Throughout this period the most active campaign against the ban was from the bar dancers union in collaboration with some feminists groups. Majlis legal centre filed a case challenging the ban in the Bombay high court on behalf of the bar dancers’ union. The Women’s Study dept., SNDT university along with Forum against oppression of women conducted a survey around the bars in the city and published the report in order to inform the general public.
Five days after the ban three city organisations Majlis, Pukar (Gender and Space unit), and Point of View organized a public hearing on the issue at KC College suditorium. Ten eminent citizens from various walks of life were invited to serve in the panel of Jury and hear the live testimonies of the retrenched dancers. The auditorium of around 700 capacity was chock-o-block with 500 bar dancers, members of bar owners association, family members of the bar dancers, concerned citizens and a large media presence. In this event some bar dancers gave testimonies.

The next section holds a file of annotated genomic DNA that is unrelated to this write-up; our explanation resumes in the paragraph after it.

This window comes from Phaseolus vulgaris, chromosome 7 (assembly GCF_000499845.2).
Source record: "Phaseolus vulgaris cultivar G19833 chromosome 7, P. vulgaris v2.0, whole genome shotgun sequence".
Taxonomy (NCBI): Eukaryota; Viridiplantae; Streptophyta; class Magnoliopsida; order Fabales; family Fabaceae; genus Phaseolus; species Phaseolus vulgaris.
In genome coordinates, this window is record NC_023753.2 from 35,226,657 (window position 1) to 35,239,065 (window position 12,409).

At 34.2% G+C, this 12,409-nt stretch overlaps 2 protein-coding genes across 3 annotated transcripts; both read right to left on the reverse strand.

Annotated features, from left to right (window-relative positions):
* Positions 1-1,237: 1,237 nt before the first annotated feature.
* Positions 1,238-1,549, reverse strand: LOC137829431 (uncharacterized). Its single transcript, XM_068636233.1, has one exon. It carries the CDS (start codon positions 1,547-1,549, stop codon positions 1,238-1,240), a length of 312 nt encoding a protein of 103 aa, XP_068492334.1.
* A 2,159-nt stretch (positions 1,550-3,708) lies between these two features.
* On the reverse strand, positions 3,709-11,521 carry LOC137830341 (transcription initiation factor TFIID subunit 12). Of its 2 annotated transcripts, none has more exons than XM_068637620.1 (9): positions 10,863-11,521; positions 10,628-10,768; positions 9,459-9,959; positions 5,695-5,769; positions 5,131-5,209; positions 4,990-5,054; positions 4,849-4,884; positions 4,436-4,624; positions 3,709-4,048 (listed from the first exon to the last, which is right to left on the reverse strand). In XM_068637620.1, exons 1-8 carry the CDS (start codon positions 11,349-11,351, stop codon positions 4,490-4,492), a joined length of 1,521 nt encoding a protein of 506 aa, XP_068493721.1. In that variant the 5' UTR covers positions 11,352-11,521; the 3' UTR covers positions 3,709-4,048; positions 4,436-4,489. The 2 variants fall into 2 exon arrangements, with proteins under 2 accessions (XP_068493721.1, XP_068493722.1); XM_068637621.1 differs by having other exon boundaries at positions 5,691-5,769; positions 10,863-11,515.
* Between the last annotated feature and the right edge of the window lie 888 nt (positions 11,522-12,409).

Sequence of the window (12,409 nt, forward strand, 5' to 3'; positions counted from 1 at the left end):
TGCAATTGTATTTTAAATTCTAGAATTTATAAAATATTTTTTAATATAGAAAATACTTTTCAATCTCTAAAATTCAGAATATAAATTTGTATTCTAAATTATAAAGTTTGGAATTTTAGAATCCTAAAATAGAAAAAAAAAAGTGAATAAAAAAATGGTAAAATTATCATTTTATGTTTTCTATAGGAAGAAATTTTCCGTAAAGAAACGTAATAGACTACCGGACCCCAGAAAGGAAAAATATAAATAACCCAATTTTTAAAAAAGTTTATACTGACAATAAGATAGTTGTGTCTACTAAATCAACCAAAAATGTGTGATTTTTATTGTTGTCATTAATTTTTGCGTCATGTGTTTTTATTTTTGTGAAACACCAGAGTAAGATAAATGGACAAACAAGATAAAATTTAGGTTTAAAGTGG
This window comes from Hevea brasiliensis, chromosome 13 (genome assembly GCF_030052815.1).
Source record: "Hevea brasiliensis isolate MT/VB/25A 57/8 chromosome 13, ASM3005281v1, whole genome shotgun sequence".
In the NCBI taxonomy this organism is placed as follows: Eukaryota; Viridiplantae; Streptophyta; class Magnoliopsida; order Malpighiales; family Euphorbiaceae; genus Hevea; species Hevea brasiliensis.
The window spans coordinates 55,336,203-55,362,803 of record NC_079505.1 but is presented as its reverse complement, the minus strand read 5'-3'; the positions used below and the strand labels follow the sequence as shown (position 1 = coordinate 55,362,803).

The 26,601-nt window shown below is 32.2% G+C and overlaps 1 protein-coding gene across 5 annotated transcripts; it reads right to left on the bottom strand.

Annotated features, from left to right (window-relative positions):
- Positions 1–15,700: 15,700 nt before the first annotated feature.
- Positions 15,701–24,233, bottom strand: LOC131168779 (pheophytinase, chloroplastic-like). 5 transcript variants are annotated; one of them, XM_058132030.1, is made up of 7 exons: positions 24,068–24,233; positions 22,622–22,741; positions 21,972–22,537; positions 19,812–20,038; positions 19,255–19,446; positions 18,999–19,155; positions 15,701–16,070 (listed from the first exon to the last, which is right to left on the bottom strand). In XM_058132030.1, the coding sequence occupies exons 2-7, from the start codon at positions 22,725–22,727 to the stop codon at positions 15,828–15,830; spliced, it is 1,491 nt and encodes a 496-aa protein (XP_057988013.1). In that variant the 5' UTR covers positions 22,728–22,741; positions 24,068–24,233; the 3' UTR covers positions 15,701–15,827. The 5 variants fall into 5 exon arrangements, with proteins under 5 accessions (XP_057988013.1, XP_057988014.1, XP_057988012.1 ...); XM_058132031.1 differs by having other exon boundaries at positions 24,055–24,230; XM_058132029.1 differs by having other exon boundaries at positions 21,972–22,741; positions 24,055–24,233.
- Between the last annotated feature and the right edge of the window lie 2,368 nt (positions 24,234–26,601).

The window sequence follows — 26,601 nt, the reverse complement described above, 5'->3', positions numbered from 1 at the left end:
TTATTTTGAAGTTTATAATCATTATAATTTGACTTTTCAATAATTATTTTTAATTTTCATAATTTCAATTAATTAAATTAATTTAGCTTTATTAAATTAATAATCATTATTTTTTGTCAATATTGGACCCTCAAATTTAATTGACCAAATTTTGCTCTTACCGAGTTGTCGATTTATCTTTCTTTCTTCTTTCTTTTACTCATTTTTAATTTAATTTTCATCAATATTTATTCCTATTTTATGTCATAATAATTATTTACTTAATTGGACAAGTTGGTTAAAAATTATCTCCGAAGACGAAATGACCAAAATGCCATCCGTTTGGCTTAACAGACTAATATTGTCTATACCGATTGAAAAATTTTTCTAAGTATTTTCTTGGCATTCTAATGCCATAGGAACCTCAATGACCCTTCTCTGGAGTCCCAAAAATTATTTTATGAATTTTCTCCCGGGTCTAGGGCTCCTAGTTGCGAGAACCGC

Dolly Thakore- Children, I just want to tell you that I am a theatre person. In the starting when women fancied to be in theatre, fingers were pointed towards them too. Even in film industry, if you know about the history of cinema, women were hesitant to work there and it was said that women from good families don't work in films. But we were adamant. We might have got some success today, but we had to fight throughout for this. Today, pressure has been put on dance bars. It was said of films, actors etc that women were using their bodies. I want to ask you… did you feel the same… if because of being bar dancers have you faced sexual exploitation? Lot of you spoke about your children. No one of you spoke about husbands. Are theses children because of dance bars? You did not talk about your health. You spoke about condition at home now, about children, being ill, their education, treatment. You have not said if you have been forced in any way because of your work. Would anyone want to respond?